“Did you hear that?”
“Sorry, darling, I was deep in my book. What was it?”
“Oh, I don’t know. It’s so silly. I seem to hear it every night. There’s a rustling noise, and then a gasp. The first time I heard it I thought someone was climbing the trellis. I actually went to the window and looked out, but there was nothing there. Perhaps I’m going a little mad!”
“It’s probably mice”.
The spirt of Lady Casabella stood at the casement gazing down. Her lover, Sir Montacute, had been so close. Just as their fingers had touched, he’d slipped and fallen. She reached for him in desperation, but to no avail. He fell silently, mindful of her honour, his eyes fixed on hers.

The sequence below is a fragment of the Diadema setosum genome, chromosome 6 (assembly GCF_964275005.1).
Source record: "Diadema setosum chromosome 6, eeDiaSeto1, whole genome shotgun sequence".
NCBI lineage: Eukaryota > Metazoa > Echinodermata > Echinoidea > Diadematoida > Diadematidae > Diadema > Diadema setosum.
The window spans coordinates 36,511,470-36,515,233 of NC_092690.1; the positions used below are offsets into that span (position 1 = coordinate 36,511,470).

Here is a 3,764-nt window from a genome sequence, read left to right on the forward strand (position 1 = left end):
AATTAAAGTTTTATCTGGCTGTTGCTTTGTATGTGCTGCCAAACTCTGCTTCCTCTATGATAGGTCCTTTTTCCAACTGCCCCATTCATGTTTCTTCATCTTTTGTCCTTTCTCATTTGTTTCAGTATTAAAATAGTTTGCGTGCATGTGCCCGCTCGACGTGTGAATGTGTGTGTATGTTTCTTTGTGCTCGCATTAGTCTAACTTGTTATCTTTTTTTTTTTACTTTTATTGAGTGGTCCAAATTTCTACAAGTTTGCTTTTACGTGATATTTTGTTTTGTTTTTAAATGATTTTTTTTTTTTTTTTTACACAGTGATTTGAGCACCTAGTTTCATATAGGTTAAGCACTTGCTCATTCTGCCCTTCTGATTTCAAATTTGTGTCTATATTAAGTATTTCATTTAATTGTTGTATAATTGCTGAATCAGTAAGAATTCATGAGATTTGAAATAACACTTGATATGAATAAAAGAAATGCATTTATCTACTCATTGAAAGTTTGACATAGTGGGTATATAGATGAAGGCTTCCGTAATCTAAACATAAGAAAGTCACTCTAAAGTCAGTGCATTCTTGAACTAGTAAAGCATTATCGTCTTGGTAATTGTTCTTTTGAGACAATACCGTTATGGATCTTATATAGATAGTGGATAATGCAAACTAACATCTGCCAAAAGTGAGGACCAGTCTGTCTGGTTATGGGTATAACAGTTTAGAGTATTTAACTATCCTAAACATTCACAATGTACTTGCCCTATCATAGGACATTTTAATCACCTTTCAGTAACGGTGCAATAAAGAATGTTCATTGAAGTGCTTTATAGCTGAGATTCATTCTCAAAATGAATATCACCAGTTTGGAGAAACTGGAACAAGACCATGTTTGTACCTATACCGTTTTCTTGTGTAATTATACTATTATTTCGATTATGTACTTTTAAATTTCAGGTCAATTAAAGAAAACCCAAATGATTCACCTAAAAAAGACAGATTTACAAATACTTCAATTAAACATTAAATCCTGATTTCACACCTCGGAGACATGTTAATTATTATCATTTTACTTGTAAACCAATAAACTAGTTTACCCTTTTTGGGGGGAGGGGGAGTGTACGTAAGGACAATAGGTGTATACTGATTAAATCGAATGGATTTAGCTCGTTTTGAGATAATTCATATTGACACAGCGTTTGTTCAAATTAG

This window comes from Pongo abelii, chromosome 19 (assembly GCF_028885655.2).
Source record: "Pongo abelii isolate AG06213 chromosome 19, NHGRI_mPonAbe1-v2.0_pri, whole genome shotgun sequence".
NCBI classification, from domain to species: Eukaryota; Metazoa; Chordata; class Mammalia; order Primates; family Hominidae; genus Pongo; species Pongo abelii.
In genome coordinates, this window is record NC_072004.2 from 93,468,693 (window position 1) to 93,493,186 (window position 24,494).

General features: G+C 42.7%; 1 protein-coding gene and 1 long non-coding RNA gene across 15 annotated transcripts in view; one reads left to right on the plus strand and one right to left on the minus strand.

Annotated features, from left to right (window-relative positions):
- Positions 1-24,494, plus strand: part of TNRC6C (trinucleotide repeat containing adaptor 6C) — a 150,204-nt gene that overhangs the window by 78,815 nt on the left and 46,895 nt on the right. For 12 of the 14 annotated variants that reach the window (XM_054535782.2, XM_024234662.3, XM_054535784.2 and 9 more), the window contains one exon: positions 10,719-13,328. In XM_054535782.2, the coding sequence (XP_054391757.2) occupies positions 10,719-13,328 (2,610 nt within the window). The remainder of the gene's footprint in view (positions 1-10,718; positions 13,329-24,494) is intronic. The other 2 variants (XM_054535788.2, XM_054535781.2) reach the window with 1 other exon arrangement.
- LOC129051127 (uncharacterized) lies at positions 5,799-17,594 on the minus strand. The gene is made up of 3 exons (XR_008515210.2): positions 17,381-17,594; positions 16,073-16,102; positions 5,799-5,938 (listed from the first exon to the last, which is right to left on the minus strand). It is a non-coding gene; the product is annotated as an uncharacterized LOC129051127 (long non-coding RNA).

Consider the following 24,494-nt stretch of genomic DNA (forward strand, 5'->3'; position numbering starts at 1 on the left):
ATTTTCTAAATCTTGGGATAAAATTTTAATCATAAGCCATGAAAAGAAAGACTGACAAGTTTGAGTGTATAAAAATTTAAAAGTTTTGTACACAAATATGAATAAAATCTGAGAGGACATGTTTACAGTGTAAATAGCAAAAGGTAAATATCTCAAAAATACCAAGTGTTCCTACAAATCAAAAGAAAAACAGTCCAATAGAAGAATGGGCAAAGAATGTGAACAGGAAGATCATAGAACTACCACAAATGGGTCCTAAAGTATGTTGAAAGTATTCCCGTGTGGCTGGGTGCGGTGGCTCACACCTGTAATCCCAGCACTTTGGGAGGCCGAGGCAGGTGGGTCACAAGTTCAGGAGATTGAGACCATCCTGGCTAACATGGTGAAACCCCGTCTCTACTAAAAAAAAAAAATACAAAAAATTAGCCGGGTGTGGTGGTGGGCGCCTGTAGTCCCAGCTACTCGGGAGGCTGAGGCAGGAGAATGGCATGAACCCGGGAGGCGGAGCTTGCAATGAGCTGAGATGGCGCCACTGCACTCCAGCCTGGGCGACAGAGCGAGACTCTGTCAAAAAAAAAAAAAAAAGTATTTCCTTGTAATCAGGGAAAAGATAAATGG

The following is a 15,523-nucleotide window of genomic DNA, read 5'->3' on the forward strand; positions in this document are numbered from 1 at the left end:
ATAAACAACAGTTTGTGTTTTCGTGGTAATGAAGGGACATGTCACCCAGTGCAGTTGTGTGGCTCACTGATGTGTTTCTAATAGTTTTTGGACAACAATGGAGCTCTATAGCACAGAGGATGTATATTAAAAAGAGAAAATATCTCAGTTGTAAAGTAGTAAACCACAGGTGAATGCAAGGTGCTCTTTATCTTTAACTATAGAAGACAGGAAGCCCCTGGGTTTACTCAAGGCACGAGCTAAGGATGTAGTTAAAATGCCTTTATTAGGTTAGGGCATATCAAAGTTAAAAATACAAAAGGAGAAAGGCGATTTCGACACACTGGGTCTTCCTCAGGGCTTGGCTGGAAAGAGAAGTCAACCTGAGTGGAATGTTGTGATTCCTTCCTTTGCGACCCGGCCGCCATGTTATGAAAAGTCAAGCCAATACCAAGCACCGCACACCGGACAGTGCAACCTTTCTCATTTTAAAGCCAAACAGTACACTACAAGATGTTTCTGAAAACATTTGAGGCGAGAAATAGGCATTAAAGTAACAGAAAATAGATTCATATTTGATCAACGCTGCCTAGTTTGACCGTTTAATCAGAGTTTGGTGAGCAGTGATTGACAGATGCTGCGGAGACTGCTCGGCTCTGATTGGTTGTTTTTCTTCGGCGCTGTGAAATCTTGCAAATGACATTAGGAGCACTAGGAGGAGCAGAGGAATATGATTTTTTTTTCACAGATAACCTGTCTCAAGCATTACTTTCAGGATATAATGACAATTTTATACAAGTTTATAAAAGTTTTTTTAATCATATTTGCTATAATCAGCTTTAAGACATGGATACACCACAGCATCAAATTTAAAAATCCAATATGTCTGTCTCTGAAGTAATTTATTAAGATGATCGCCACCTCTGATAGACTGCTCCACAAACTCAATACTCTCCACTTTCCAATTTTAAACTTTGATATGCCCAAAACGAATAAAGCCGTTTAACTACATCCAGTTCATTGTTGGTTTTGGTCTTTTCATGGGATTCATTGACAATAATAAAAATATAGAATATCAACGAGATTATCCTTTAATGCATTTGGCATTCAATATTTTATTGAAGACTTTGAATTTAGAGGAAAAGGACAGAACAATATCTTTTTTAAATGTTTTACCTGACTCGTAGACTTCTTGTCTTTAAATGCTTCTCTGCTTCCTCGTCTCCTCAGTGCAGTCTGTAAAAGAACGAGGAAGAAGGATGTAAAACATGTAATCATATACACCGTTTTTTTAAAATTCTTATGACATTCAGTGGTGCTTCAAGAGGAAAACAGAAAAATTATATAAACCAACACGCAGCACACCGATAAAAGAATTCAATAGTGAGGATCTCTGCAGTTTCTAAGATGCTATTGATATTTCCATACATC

Casabella watched him fall, and waited to hear her husband’s footsteps behind her. Tonight, as every night, he would rush to the window, and see the broken body far below. He would turn to her, knife in hand, and thrust the blade – once, twice, thrice – into her bosom, and then stand over her as she bled to death.
Night after night she endured this. Night after night, dimly aware that the castle had changed around her, that people came and went, seasons passed. This was the price she paid for her dream of freedom.